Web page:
Check out your online “employer” before investing

Better Business Bureau

With the prevalence of counterfeit check and over-payment scams, be very cautious when answering online employment ads. Many online employment offers are really work-at-home schemes in disguise.

At best, you may end up investing more money than you make. At worst, you could end up re-shipping stolen merchandise or laundering money for your would-be employer. The top work-at-home schemes are:

  1. Assembly Work at-Home: Typical Ad — “Assembly work at home! Easy money assembling craft items. No experience necessary.”
  2. Chain Letter: Typical Ad — “Make copies of this letter and send them to people whose names we will provide. All you have to do is send us ten dollars for our mailing list and labels. Look at the chart below and see how you will automatically receive thousands in cash return!!!”
  3. Envelope Stuffing: Typical Ad — “$350 Weekly Guaranteed! Work two hours daily at home stuffing envelopes.”
  4. Pyramid Schemes disguised as Multi-Level Marketing: Typical Ad — “Our products make it possible for people like you to earn more than they ever have in their lives! Soon you can let others earn money for you while you and your family relax and enjoy your affluent lifestyle! No experience necessary.”
  5. Online Business: Typical Ad — “Turn your Home Computer into a Cash Machine! Get computer diskette FREE! Huge Selection of Jobs! No experience needed! Start earning money in days! Many companies want to expand, but don’t want to pay for office space. You save them money by working in the comfort of your home.”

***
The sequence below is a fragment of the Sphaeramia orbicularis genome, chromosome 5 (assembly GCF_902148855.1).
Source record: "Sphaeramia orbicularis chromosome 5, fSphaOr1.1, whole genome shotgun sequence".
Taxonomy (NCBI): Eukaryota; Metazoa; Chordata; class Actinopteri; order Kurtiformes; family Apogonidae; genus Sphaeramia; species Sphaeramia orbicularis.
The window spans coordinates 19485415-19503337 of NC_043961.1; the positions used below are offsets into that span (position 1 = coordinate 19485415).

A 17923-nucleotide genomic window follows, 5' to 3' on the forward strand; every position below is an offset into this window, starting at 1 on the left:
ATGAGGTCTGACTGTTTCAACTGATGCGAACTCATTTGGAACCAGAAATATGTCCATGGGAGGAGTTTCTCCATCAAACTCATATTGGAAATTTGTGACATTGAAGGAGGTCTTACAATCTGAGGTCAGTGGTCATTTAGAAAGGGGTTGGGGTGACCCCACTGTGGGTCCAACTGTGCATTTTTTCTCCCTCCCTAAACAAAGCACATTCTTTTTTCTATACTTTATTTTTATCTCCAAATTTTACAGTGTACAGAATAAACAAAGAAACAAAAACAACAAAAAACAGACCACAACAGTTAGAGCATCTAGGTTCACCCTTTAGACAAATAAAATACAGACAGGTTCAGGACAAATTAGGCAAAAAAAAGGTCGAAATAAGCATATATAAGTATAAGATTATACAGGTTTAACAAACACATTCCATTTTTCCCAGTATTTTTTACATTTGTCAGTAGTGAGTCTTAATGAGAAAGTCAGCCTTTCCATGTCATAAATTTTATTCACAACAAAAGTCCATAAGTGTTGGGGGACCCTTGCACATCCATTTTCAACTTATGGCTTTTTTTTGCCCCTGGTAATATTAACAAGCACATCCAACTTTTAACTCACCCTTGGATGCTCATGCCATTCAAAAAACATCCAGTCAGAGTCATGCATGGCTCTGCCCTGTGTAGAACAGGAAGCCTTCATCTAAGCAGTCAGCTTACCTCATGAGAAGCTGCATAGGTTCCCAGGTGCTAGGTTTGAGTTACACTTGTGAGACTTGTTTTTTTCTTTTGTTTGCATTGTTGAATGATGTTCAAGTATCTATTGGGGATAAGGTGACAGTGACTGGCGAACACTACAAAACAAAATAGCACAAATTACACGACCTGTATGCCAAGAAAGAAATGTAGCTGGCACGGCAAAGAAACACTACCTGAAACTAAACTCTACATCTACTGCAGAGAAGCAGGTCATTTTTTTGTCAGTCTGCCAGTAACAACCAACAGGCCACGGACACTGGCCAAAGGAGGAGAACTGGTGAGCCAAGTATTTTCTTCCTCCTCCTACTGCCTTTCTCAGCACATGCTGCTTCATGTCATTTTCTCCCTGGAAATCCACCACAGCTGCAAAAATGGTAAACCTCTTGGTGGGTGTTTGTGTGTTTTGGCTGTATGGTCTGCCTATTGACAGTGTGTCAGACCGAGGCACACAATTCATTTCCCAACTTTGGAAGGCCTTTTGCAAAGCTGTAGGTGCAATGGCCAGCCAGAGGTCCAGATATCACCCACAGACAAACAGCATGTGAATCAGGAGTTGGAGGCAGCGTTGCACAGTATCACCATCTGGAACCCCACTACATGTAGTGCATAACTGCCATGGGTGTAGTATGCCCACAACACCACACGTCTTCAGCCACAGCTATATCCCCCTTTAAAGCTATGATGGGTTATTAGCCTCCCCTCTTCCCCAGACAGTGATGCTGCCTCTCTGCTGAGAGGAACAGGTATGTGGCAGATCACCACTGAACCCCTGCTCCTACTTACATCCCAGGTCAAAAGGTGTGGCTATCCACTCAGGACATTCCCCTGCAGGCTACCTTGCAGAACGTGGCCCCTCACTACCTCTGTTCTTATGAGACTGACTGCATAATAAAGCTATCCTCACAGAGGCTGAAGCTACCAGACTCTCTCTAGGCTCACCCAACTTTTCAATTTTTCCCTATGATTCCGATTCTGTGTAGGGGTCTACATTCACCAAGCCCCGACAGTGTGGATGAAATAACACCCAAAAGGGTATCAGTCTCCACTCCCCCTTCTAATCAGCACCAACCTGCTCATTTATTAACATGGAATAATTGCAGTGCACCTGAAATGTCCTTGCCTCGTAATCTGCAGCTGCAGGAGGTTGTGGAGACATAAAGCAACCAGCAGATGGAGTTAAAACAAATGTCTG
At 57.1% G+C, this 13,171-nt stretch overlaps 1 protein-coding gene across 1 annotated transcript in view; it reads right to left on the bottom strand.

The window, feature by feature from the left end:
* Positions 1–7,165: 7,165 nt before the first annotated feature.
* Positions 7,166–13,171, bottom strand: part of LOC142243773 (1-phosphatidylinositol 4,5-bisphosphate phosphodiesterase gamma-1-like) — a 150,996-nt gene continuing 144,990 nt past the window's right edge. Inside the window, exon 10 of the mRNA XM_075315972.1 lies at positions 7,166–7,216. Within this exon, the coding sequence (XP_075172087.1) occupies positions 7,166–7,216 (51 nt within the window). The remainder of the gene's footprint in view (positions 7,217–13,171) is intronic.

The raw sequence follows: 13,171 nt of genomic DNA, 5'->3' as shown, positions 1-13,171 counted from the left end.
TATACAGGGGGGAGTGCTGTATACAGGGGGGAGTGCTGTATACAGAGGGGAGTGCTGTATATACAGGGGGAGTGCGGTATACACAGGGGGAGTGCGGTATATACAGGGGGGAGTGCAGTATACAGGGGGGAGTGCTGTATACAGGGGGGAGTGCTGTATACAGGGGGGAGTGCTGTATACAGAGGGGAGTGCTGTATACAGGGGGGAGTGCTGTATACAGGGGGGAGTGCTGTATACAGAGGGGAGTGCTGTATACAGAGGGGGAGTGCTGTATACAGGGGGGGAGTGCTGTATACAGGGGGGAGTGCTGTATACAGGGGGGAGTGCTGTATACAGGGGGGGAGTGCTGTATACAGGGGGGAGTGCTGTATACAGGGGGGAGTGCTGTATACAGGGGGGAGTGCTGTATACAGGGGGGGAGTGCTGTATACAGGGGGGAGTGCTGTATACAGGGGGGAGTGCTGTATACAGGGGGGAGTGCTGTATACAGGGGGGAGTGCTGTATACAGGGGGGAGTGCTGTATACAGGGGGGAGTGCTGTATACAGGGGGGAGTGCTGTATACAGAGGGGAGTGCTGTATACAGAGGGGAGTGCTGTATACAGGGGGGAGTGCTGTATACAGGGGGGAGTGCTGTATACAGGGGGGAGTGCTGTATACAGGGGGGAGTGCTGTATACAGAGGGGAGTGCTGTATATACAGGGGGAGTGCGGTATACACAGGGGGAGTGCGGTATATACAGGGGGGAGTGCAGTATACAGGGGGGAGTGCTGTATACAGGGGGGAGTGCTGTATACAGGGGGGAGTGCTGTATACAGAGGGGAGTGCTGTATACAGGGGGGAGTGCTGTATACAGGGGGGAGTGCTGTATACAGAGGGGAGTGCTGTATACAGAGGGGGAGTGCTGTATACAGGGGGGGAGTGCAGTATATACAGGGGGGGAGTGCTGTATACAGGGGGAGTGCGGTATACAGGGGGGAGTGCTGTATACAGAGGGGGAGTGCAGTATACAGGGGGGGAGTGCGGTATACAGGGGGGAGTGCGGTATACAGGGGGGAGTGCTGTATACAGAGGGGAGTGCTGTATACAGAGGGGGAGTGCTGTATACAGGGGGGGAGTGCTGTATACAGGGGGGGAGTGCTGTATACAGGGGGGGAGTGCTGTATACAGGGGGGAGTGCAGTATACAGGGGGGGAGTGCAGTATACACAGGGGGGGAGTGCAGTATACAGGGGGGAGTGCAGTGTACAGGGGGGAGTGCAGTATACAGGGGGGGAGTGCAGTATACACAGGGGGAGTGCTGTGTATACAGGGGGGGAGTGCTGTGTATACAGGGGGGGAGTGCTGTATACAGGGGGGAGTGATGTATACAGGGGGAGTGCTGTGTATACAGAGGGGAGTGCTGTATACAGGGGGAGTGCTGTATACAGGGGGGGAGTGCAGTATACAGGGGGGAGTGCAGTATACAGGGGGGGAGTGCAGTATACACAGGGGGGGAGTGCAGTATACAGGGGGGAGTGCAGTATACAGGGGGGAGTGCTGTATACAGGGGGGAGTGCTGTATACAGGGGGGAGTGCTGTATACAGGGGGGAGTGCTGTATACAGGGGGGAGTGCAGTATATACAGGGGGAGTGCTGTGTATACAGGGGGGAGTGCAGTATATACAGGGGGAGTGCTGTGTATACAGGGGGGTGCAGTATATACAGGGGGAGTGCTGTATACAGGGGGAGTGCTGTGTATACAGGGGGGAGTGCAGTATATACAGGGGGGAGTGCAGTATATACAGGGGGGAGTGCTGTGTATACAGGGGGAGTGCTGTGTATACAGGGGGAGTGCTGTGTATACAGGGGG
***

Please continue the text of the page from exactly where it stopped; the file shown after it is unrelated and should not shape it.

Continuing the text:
6. Processing Medical Insurance Claims: Typical Ad — “You can earn from $800 to $1000 weekly processing insurance claims on your home computer for health care professionals such as doctors, dentists chiropractors, and podiatrists. Over 80% of providers need your services. Learn how in one day!”

To avoid being scammed, it’s a good idea to ask your prospective work-at-home employer questions and do you research before making any commitment.

  • Interview and run background checks on all prospective employers the same way you would expect them to interview and run checks on you.
  • Look up the company at bbb.org or call 256-533-1640.
  • Search for additional information on the “employer” using Google or other search engines. You may find someone who has already been approached by a similar scam.
  • Be careful if you find yourself dealing with a company that only corresponds electronically and won’t provide a valid street address or contact information. These are red flags of a potential scam.
  • Know that if you are asked to cash checks and wire funds to anyone, whether it is someone you think has hired you, or a promoter of a sweepstakes offer, this is a scam.
  • Beware of any company that presses you to advance money out of your own bank account – the mere fact that your bank has released funds after 5 days does not mean it is good! Due to technology, these counterfeit checks look very real and it can take weeks before it is determined they are fake.
  • Inform your prospective employer that you will not forward any money until the check they sent you clears. The contact person likely will not respond and will not contact you again.

For more information on Work-at-Home Schemes, read Business Opportunity Scams at FTC.gov.

To report a scam, go to the BBB Scam Tracker. To find trustworthy businesses, go to bbb.org.